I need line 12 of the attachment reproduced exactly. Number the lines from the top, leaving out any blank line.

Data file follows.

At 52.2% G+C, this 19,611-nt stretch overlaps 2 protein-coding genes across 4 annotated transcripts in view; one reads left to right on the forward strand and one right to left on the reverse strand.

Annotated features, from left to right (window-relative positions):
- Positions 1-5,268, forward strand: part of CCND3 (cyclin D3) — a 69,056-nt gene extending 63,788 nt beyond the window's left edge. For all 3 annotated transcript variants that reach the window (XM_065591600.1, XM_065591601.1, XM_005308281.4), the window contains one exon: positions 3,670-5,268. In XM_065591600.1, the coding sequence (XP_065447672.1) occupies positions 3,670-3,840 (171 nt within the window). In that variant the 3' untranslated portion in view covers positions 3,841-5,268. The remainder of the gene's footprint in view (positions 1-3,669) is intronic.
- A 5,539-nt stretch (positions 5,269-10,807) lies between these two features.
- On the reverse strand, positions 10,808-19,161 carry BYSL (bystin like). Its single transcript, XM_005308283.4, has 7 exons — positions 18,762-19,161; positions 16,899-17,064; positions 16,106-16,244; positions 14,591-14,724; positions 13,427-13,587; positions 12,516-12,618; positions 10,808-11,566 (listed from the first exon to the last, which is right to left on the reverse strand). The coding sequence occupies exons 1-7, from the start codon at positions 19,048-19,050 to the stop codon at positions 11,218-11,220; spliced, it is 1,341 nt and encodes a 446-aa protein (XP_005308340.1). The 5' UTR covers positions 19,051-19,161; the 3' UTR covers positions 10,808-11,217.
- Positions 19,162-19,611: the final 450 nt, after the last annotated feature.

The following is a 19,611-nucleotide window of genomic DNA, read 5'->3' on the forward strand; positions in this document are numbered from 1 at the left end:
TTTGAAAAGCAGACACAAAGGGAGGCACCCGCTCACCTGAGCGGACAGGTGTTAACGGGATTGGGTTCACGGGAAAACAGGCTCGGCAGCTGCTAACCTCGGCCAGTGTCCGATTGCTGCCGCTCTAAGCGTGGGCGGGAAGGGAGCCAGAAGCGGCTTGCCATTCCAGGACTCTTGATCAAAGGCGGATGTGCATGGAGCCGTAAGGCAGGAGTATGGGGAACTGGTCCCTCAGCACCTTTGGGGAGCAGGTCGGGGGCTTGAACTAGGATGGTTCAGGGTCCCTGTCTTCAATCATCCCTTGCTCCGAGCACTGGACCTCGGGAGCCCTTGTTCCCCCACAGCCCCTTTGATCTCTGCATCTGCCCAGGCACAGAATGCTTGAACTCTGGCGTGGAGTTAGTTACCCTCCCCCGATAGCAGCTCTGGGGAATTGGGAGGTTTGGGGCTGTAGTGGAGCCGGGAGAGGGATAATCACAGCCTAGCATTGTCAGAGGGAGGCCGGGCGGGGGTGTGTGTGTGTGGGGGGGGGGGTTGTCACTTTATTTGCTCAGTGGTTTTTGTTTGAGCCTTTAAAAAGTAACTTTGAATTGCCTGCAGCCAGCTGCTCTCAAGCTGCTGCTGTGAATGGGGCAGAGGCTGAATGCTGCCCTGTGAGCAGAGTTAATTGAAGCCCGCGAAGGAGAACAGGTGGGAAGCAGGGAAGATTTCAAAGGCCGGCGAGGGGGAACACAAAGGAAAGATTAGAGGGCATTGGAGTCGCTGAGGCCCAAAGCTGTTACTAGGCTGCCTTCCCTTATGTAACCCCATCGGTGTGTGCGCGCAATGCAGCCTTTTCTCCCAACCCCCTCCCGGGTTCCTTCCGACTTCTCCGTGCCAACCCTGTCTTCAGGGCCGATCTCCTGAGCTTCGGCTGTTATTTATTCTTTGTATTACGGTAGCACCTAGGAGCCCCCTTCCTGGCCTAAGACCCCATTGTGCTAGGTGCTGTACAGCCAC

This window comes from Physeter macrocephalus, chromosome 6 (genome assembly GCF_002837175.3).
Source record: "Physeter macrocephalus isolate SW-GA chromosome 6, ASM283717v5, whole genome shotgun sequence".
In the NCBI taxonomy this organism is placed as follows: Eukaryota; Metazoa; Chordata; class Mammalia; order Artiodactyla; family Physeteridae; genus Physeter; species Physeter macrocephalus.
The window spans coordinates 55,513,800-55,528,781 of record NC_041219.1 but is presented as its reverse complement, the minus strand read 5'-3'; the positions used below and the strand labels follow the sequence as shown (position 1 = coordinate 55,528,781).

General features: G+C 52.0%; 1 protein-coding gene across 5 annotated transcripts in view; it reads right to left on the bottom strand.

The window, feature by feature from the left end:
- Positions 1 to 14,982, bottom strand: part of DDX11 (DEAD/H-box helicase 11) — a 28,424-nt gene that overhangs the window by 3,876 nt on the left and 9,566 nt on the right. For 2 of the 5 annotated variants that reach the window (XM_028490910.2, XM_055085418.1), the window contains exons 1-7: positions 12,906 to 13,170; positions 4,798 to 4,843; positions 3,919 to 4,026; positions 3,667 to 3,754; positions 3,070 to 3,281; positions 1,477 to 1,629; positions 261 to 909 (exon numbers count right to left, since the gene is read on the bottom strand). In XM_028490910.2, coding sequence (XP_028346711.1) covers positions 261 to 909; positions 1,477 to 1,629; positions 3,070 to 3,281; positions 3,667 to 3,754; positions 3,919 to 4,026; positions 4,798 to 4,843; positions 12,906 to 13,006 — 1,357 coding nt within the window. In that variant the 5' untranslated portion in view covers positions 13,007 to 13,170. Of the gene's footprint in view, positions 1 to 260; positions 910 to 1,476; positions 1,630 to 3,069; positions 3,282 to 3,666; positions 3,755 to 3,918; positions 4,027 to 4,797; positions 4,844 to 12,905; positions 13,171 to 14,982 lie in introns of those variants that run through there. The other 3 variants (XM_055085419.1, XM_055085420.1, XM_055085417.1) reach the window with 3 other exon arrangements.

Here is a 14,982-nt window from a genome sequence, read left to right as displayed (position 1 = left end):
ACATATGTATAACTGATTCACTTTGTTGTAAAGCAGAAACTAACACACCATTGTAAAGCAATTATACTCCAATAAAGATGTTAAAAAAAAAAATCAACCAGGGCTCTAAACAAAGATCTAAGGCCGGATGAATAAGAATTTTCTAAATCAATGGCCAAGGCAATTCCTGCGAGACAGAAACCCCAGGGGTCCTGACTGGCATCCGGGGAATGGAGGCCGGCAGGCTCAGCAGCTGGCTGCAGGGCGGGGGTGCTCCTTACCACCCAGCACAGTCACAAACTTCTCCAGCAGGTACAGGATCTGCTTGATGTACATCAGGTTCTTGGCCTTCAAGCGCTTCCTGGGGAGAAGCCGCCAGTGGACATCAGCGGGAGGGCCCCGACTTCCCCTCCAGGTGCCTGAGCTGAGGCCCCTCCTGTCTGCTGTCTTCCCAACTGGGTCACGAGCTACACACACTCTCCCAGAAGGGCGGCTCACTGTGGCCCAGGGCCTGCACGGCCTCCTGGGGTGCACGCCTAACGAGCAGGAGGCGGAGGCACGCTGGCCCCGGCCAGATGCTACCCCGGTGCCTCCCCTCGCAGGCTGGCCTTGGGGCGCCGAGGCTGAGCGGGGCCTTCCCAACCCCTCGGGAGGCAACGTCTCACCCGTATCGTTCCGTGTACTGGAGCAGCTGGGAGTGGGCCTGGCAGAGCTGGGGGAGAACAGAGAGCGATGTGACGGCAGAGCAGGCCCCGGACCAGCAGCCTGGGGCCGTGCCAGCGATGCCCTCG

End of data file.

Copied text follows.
The window spans coordinates 55,513,800-55,528,781 of record NC_041219.1 but is presented as its reverse complement, the minus strand read 5'-3'; the positions used below and the strand labels follow the sequence as shown (position 1 = coordinate 55,528,781).